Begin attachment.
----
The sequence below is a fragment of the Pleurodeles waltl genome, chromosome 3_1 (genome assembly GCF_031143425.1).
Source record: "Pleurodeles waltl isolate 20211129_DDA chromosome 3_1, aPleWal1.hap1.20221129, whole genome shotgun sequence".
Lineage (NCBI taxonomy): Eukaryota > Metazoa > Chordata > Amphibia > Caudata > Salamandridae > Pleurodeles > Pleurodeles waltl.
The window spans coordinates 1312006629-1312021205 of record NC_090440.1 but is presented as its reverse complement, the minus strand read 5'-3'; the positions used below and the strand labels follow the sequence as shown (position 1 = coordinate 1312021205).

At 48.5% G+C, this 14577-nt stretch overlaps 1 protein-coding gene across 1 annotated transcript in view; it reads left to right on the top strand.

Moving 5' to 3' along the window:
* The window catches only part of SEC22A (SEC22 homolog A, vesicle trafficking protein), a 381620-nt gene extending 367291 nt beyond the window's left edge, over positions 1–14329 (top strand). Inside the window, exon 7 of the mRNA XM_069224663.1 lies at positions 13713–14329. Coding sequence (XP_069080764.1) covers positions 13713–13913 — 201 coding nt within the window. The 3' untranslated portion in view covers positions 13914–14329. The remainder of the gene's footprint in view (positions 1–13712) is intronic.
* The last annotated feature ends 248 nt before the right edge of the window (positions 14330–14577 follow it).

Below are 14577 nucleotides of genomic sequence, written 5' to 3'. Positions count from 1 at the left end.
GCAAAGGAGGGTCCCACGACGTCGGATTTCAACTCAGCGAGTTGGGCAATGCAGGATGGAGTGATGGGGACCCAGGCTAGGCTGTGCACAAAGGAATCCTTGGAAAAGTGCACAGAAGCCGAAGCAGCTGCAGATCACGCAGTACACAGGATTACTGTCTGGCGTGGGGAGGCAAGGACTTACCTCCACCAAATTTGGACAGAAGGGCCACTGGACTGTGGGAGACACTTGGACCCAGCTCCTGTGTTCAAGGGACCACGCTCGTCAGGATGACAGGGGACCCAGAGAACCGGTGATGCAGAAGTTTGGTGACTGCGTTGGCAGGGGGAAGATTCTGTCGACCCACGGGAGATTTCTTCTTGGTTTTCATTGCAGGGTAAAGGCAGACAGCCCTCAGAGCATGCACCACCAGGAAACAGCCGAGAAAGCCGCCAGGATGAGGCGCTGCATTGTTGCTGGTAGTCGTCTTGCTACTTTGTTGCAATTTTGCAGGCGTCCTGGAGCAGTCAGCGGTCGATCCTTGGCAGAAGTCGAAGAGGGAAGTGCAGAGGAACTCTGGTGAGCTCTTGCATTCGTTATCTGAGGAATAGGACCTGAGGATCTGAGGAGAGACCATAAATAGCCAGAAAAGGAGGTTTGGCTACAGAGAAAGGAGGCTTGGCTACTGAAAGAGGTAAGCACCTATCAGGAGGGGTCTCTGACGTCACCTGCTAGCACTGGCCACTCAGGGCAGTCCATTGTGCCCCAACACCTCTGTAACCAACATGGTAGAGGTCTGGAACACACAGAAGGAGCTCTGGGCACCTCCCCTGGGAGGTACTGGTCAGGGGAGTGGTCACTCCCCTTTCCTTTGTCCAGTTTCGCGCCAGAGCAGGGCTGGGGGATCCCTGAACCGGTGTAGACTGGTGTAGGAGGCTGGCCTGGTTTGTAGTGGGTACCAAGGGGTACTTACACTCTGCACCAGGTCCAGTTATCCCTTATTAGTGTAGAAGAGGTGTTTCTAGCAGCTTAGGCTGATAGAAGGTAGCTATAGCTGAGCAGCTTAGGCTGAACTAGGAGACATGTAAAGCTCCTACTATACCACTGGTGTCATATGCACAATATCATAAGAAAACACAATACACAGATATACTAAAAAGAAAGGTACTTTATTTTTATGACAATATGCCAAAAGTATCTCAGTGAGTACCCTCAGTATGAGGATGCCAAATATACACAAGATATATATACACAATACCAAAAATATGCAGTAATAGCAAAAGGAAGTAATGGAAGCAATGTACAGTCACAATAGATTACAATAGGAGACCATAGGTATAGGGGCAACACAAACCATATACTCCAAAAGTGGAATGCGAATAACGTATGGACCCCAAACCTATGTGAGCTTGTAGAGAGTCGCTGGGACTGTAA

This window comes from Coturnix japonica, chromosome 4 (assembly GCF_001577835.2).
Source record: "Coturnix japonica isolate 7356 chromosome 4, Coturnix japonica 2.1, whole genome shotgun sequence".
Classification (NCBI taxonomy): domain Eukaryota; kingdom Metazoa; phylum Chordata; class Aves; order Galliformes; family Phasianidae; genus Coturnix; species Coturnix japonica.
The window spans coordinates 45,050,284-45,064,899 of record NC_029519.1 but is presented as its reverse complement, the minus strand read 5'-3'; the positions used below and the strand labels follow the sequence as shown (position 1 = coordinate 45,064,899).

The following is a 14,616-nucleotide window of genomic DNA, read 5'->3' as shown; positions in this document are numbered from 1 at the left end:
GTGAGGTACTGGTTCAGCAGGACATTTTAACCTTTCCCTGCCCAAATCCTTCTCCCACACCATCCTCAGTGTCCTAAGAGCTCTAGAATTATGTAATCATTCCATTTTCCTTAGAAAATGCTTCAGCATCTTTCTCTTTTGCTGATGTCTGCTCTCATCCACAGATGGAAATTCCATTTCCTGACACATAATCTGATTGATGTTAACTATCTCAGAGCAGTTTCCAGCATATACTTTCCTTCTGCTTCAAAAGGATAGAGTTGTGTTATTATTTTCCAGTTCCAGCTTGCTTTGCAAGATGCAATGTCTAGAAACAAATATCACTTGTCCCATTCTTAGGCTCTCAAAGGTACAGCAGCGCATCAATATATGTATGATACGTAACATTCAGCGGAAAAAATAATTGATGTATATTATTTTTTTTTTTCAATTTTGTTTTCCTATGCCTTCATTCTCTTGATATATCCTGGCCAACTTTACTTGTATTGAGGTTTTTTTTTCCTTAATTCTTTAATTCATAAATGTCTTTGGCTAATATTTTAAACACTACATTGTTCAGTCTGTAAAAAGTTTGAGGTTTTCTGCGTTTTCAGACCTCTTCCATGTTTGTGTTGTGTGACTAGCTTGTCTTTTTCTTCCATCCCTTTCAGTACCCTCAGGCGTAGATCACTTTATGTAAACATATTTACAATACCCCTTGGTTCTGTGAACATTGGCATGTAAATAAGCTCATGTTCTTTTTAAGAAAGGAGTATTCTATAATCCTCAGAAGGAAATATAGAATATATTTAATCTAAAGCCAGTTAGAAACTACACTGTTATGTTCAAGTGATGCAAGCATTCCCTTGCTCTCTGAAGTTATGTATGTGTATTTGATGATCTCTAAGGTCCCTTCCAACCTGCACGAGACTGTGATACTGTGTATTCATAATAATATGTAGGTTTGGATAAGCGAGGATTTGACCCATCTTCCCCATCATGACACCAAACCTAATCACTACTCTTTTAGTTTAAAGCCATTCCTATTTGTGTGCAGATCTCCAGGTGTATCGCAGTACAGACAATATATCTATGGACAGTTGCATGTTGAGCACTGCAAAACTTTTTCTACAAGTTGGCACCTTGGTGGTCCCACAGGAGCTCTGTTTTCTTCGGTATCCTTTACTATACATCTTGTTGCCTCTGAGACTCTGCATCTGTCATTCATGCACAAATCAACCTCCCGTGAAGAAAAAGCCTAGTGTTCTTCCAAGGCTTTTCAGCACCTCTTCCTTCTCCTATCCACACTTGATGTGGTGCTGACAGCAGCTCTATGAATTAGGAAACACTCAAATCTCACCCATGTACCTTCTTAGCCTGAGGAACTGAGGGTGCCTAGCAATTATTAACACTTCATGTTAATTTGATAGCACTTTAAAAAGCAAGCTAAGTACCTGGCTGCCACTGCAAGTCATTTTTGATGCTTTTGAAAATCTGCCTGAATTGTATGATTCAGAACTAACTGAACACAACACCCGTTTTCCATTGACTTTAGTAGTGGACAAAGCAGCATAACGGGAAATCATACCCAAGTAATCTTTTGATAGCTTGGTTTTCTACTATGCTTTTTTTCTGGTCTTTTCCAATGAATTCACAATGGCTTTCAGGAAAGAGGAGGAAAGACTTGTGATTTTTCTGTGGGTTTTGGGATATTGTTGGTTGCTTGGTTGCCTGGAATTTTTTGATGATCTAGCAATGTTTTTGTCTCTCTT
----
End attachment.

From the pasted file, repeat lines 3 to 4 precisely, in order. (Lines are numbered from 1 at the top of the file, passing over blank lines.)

Lineage (NCBI taxonomy): Eukaryota > Metazoa > Chordata > Amphibia > Caudata > Salamandridae > Pleurodeles > Pleurodeles waltl.
The window spans coordinates 1312006629-1312021205 of record NC_090440.1 but is presented as its reverse complement, the minus strand read 5'-3'; the positions used below and the strand labels follow the sequence as shown (position 1 = coordinate 1312021205).